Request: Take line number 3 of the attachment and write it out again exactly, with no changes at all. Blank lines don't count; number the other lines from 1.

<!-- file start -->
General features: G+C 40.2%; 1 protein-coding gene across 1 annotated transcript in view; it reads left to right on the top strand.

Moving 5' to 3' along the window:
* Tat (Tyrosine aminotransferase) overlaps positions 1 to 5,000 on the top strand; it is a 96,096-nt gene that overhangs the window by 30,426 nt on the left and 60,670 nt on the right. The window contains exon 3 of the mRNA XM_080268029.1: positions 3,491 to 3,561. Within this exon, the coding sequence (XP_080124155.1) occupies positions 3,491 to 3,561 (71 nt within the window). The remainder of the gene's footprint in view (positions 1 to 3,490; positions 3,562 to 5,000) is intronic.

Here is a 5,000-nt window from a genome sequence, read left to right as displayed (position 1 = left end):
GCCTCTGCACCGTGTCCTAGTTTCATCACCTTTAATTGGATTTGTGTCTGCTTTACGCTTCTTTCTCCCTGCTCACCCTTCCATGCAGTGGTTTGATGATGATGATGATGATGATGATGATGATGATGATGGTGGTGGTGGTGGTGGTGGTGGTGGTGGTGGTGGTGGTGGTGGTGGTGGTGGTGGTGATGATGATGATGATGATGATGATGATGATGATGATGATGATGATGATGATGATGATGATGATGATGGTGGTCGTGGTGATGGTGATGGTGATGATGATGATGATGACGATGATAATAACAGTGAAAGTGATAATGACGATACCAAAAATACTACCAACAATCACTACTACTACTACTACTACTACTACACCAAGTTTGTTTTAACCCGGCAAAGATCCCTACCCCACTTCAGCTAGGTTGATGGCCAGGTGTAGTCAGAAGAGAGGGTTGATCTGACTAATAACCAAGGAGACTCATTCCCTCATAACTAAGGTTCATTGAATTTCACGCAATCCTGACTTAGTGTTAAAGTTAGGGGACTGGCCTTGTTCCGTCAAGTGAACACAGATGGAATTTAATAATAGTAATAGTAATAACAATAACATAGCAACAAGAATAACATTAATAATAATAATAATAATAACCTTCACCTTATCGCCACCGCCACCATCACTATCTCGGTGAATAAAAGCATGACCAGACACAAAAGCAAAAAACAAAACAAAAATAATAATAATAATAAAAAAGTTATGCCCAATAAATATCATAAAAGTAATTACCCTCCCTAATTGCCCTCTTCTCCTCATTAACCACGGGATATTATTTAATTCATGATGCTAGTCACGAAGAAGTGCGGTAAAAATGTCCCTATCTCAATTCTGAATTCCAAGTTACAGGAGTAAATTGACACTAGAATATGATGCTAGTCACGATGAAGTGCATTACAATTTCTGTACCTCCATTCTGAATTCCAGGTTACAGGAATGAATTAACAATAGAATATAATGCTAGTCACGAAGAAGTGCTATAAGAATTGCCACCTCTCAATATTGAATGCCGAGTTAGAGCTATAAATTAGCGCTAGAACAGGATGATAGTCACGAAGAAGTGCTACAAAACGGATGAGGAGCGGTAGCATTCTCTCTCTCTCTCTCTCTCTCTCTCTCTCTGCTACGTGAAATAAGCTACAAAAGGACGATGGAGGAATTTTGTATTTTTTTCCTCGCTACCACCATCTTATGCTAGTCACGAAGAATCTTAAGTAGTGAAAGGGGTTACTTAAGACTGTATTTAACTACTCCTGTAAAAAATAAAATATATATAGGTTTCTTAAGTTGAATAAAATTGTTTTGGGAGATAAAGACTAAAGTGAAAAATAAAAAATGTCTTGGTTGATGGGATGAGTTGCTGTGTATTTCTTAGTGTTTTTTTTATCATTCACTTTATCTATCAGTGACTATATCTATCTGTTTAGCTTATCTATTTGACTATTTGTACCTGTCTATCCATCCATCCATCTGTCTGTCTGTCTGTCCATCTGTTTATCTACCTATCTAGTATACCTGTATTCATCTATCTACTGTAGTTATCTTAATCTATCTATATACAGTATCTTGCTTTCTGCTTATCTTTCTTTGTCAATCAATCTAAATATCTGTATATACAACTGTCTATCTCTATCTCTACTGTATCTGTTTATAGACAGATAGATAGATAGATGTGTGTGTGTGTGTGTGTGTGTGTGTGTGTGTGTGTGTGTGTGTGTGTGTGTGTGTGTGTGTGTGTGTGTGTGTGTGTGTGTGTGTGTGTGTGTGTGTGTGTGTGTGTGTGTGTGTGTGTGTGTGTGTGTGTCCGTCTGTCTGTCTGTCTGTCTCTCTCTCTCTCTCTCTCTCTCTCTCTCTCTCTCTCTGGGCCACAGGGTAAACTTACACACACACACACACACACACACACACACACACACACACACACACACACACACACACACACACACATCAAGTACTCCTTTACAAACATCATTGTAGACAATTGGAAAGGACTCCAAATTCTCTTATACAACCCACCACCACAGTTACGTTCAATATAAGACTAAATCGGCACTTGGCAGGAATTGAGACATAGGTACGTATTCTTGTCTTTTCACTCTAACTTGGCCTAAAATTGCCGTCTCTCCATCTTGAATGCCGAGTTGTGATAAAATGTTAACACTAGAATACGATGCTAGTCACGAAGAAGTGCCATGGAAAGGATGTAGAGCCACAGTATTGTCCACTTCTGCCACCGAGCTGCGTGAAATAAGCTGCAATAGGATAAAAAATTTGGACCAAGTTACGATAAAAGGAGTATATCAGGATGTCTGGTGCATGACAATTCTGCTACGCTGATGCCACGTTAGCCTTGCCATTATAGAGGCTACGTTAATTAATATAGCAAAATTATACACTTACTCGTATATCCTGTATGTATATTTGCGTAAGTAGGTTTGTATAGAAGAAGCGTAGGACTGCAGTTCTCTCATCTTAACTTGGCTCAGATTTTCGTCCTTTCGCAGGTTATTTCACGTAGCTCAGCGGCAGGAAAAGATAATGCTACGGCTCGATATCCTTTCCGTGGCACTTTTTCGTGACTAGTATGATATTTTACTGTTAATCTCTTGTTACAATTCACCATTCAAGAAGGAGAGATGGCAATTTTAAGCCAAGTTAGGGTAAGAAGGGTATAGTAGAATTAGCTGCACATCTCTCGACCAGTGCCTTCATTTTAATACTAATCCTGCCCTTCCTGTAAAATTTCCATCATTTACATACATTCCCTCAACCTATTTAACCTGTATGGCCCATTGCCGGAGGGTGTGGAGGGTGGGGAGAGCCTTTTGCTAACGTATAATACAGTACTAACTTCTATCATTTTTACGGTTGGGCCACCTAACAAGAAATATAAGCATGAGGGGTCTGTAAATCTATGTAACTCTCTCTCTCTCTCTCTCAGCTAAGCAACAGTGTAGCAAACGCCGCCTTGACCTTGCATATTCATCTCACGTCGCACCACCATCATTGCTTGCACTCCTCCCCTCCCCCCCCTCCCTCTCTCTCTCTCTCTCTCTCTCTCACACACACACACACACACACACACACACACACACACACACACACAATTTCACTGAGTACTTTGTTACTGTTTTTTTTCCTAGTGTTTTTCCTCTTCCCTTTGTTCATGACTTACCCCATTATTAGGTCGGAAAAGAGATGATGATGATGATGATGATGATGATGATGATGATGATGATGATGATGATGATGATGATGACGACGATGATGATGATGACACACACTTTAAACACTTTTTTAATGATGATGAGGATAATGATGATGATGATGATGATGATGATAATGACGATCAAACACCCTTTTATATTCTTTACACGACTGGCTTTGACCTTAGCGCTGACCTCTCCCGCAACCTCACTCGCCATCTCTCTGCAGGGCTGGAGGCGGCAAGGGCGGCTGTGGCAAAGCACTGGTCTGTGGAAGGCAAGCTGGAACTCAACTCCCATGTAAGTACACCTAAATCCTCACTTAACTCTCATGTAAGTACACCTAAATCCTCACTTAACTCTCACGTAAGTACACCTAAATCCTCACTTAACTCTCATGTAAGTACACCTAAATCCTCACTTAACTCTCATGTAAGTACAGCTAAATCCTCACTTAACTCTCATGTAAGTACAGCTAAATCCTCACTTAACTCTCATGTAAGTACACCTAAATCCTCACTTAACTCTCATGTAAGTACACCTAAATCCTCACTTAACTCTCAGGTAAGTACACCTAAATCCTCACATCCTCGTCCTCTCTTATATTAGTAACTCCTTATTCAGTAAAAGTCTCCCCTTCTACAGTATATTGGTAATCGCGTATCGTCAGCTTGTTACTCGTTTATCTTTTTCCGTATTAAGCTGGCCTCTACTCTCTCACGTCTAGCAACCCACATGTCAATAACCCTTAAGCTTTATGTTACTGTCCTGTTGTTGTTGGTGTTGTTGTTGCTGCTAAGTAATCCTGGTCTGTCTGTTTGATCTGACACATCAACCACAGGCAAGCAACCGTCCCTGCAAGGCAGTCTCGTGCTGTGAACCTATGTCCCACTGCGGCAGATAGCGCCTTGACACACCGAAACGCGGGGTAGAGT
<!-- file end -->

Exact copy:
* Tat (Tyrosine aminotransferase) overlaps positions 1 to 5,000 on the top strand; it is a 96,096-nt gene that overhangs the window by 30,426 nt on the left and 60,670 nt on the right. The window contains exon 3 of the mRNA XM_080268029.1: positions 3,491 to 3,561. Within this exon, the coding sequence (XP_080124155.1) occupies positions 3,491 to 3,561 (71 nt within the window). The remainder of the gene's footprint in view (positions 1 to 3,490; positions 3,562 to 5,000) is intronic.